Daniel DiLorenzo

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Daniel John DiLorenzo is a medical device entrepreneur and physician-scientist. He is the inventor of several technologies for the treatment of neurological disease and is the founder of several companies which are developing technologies to treat epilepsy and other medical diseases and improve the quality of life of afflicted patients.[1]

Early life

DiLorenzo studied at MIT, receiving a B.S. and M.S. in electrical engineering, M.S. in health sciences and technology, an M.B.A./M.S. in the Management of Technology from the MIT Sloan School of Management, and a Ph.D. in mechanical engineering, with a focus on neurophysiology, control theory, and implantable neural interfaces. He also received the M.D. degree from Harvard Medical School. [2]

As a 1st grader, DiLorenzo decided to forego the opportunity to attend summer camp. Instead, he spent his summer building a robot with telescoping arms that had the ability to shoot rockets.[2] DiLorenzo functions on zero to four hours of sleep and routinely is awake between the hours of one to three AM.[2]

DiLorenzo developed closed-loop neuromodulation technology on his own while a student at MIT and developed several technologies for the treatment of neurological disease, including a gait restoration system for paraplegics, a peripheral nerve interface for amputees, among others.


DiLorenzo is the inventor of novel devices and methods for the treatment of patients with epilepsy. Based upon his inventions, he founded NeuroVista Corporation while a Neurosurgery resident in 2002 (formerly known as BioNeuronics, Seattle, WA) and which has developed and successfully demonstrated a novel brain monitoring technology that is capable of predicting seizures in patients with epilepsy. [1] [2]

While at BioNeuronics, an early-stage medical device company developing devices for epilepsy, he also founded DiLorenzo Biomedical, a medical device company developing novel therapies for obesity and other medical conditions.

He is the editor of the Textbook "Neuroengineering", which provides an overview of the new technologies, surgical techniques, and clinical indications of neuroengineering.[1] [3]


DiLorenzo is the recipient of several awards related to invention and innovation. He won the MIT-Lemelson $30,000 Student Prize, was included in the TR100 list of 100 young innovators, was featured in Entrepreneur Magazine as an innovator in business, and was included in the Seattle 40 under 40 Leaders in Business.[1]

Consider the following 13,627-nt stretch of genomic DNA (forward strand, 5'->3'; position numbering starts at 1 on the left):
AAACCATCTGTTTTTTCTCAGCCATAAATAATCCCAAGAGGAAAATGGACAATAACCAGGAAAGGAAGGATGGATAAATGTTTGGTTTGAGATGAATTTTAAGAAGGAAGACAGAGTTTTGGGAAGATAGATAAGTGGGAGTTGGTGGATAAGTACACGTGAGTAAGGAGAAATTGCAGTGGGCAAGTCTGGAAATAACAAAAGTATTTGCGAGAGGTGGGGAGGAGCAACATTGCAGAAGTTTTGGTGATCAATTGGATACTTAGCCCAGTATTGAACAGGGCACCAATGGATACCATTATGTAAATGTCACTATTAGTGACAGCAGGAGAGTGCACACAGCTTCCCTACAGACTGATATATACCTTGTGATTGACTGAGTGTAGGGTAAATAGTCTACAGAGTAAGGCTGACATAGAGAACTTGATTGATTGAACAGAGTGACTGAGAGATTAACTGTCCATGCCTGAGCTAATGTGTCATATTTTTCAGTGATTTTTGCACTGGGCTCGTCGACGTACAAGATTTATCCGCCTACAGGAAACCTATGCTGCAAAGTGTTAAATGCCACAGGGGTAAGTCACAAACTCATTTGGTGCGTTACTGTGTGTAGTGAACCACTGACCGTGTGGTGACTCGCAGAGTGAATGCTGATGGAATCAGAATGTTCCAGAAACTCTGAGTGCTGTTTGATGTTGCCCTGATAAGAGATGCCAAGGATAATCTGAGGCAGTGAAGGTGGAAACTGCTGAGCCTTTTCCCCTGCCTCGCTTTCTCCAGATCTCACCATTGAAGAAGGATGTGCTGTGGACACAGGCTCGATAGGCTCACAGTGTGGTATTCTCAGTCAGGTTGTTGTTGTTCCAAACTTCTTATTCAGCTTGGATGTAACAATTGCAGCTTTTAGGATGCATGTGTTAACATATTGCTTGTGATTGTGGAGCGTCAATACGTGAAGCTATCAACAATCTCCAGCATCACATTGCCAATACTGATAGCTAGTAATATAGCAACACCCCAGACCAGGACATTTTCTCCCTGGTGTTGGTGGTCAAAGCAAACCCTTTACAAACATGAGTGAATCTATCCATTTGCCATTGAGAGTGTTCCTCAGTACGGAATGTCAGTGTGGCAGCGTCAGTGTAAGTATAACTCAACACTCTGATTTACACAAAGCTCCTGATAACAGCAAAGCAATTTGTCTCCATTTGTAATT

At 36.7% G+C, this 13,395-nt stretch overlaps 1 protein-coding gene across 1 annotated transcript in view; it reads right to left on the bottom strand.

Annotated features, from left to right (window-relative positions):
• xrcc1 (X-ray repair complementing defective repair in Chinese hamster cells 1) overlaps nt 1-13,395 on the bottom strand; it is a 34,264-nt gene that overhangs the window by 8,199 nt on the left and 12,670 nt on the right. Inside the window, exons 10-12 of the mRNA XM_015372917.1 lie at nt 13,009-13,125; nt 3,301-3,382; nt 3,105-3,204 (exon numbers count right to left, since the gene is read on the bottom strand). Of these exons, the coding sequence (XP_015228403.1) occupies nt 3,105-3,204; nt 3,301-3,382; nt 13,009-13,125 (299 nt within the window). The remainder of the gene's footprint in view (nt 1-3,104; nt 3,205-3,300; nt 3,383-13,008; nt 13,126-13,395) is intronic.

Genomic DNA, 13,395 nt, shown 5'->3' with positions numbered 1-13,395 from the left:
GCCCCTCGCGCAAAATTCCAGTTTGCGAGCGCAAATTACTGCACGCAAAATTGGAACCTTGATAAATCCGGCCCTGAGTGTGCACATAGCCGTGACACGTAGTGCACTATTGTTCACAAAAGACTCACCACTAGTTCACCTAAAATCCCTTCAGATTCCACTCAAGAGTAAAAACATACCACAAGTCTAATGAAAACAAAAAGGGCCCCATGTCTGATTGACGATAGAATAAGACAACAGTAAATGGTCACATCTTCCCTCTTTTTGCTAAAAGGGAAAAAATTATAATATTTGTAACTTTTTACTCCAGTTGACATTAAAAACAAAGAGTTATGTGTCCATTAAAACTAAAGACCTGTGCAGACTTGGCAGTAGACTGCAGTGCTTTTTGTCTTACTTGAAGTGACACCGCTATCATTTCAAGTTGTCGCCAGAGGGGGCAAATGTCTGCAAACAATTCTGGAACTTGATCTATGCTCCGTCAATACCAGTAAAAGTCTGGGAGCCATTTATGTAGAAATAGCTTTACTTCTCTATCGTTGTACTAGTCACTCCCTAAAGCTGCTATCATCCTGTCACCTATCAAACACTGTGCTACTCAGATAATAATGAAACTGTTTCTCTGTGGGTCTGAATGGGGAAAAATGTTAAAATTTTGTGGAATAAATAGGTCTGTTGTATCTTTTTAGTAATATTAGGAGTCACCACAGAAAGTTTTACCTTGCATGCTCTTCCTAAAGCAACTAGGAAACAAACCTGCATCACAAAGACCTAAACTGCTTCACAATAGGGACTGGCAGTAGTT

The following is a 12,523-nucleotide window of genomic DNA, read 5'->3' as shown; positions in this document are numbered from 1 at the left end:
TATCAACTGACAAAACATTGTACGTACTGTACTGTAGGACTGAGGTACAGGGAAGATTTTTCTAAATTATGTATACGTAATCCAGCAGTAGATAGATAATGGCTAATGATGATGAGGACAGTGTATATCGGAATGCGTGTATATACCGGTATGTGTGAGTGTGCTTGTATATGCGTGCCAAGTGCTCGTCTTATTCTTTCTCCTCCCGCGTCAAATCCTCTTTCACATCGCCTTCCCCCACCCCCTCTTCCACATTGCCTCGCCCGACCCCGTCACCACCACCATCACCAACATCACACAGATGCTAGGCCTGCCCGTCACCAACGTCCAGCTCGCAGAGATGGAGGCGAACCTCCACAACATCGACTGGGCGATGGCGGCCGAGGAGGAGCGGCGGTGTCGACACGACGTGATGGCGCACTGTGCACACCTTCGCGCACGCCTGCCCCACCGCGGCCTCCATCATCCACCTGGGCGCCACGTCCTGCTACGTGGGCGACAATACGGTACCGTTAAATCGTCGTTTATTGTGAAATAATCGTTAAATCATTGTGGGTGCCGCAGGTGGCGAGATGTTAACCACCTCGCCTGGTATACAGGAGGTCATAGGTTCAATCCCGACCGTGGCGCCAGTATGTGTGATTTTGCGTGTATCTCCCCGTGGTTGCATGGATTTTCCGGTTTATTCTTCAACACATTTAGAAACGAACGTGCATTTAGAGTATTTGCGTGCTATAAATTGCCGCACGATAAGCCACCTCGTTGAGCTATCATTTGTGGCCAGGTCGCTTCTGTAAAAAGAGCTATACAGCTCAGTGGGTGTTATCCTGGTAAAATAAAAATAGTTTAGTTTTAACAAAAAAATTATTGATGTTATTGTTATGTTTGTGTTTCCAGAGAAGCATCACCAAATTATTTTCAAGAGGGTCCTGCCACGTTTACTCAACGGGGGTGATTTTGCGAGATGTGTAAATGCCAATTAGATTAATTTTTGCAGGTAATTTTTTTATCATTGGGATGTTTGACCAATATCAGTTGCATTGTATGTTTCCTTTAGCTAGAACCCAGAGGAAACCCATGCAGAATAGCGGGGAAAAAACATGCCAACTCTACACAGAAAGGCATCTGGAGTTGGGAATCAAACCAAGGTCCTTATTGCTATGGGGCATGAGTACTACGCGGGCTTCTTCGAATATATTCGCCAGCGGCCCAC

• In 1999 DiLorenzo received the Lemelson-MIT Student Prize [1]
  • In 1999 DiLorenzo was named in the first cohort of the TR100, a listing of the top 100 innovators in the country under the age of 35 Daniel DiLorenzo TR100 Technology Review
  • In 2000 DiLorenzo was featured in Entrepreneur Magazine as "The New Genius"
  • In 2005 DiLorenzo was named in the Seattle business "40 under 40" business leaders by the Puget Sound Business Journal, for his role in founding BioNeuronics and civic activities.[2]

External links

  • MITWorld 2005 Innovation Forum
  • SCCtv Entrepreneurs & Innovators Interview
  • BioNeuronics Founder (now NeuroVista)
  • Technology Review TR100 Young Innovators
  • VentureBeat on NeuroVista Founder & Financing
  • Seattle 40 Under 40 - DiLorenzo's Early Tinkering leads to a Medical Device company
  • The Methodist Hospital - Neurosurgery Resident Training


  1. ^ a b c d "Daniel DiLorenzo". Lemelson-MIT Prize. Retrieved 2007-06-21. As an MIT undergraduate, DiLorenzo created, manufactured and marketed his first patent for the Sleep Dry System—an electronic device to train children with bed wetting problems.
  2. ^ a b c d Engleman, Eric (September 9, 2005). "DiLorenzo's early tinkering leads to medical devices". American City Business Journals. Retrieved 2007-06-21. Most 7th graders spend the summer at camp or at the swimming pool. Not Daniel DiLorenzo. As a young teenager growing up in Fort Washington, Maryland, DiLorenzo spent the summer after 7th grade building the ultimate Science Fair project: a robot.
  3. ^ DiLorenzo, Daniel; Joseph Bronzino (October 2007). "Neuroengineering". CRC Press Taylor and Francis. Retrieved 2007-07-14.
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